Publication Date
March 1, 2014

"A ...toolkit for young people who are passionate about advancing HIV and sexual and reproductive health and rights through national advocacy in the post-2015 agenda."

This toolkit supports the project ACT! 2015 (discussion on formulating the worldwide agenda following the 2015 end date of the Millennium Development Goals), which, in its first phase, initiated community dialogues to set advocacy priorities, organised by young people, with 187 registered on (See Related Summaries below.) The advocacy toolkit signals the beginning of phase two. It is a workbook for young people engaged in advancing HIV and SRHR through national advocacy in their countries in the post-2015 agenda. The toolkit was developed by a partnership of Restless Development, the Joint United Nations Programme on HIV and AIDS (UNAIDS), and PACT for social transformation in the AIDS response, a coalition of 25 youth organisations and their collective networks.

The focus period of advocacy is from April-October 2014. The toolkit is designed to give background information on the project, a timeline for action, and modules to: "set your priorities, map your networks, build your timeline, pick your targets, make your case, choose your activities, take stock and review progress, and develop your roadmap."

Appendix 2 summarises communication-related "advocacy hot tips":


Did you know that when it comes to remembering information, people recall 7% of verbal information (what is said), 38% of vocal information (how it is said) and 55% of visual information (what you look like and how you behaved)? In order to communicate effectively:

  • say only the minimum - less is more (verbal);
  • say it well, with passion and enthusiasm (vocal);
  • try to help people to see what you want them to understand (use visual props and handouts); and
  • smile!


  • Build a list of relevant media contacts and relationships. You could adapt the partner tracker on page 79 to stay up-to-date.
  • Prepare press releases about your planned activities and events in advance.
  • Think about a news angle or a media hook, like International Youth Day.
  • Find opportunities to write newspaper articles, comment pieces or letters to the editor. It is very likely that your decision-makers will read the mainstream newspaper regularly, so this is a good place to target!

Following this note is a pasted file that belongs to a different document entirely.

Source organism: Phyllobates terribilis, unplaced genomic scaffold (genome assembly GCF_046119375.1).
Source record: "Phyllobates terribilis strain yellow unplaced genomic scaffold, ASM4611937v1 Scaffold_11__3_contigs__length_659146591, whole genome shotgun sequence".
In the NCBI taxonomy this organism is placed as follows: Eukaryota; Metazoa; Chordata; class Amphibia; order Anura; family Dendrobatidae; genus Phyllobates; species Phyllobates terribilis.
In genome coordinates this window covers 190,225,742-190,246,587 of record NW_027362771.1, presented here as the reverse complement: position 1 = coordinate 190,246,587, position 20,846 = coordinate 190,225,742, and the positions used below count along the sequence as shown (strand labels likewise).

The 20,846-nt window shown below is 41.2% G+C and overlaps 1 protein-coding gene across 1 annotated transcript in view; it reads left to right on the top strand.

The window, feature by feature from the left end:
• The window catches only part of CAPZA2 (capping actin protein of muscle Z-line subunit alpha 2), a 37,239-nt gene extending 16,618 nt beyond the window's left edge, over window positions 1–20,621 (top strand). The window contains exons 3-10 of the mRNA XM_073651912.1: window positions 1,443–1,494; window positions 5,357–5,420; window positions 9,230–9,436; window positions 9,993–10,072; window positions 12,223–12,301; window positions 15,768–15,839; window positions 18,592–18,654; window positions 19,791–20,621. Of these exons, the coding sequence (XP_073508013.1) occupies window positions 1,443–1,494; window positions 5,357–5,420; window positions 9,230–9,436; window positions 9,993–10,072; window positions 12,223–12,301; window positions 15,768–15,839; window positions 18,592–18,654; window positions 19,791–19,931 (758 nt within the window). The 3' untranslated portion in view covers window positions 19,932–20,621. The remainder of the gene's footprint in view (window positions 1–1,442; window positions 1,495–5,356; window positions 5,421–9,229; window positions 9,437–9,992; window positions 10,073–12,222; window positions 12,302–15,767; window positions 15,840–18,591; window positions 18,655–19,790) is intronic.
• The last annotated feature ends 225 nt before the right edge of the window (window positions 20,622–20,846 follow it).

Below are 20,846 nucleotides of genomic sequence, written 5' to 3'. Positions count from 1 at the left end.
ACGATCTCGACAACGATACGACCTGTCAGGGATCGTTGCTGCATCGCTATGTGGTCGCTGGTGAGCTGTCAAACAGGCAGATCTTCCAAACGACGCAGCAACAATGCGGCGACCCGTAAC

• Community radio is a great way to build public support and send messages to decision-makers. Why not start a regular show?
  • Create your own media using posters, street art, photography, street theatre, social media or self- published magazines


  • Give participants a couple of minutes to prepare ideas before anyone speaks.
  • To get maximum participation from the group, try going around the room to give everyone a chance to speak, or ask quieter members for ideas first.
  • Ask participants to be specific in their statements and avoid generalizations.
  • Summarize or repeat ideas and points frequently.
  • Focus on the facts. Feelings need to be acknowledged, but future recommendations have to be based on agreed-upon facts.
  • When trying to identify the root cause for a problem, ask “why?” several times.
  • Make sure discussions of stumbling blocks don’t become witch-hunts or finger-pointing exercises.
  • It is okay to let people have their say, but you may have to keep pulling them back from the problems of the past to ask “so what would you do differently next time?”
  • During this segment, good and bad points will be raised. Try not to pass judgment - it will stifle participation. Let everyone be heard and move on to the next participant or topic.


  • Establish a rapport /communicate regularly;
  • Be friendly;
  • Find out what they want;
  • Present solid evidence and get it right;
  • Speak clearly and concisely - avoid jargon;
  • Always leave a handout to help them remember your key points;
  • Present a solution for every problem; and
  • Thank them for their time


  • Have a clear timeline.
  • Collaborate with other organizations: by spreading responsibility for your project across several different groups, you’re building a stronger support structure for the future. If one group discontinues their support, at least there are others who can take on more responsibility.
  • Build strong alliances with adults and mentors: adults and mentors can be a vital source of wisdom, financial resources and technical expertise that is often required to take a one-time project to a more long-term venture.
  • Plan for leadership transition: you may not always be the person in charge of your project! Leaving the right information so that a new leader can take over is essential. Put together a package of useful information for the next project leader.
  • Keep good records and manage knowledge: keeping good records of your contacts, how you do things and your achievements will help you to sustain the effect of your project in the future. This includes documenting what you have learned through the process of evaluation."

AWID Resource Net Announcements, May 22 2014 and email from Youth ACT! 2015 to The Communication Initiative on May 28 2014.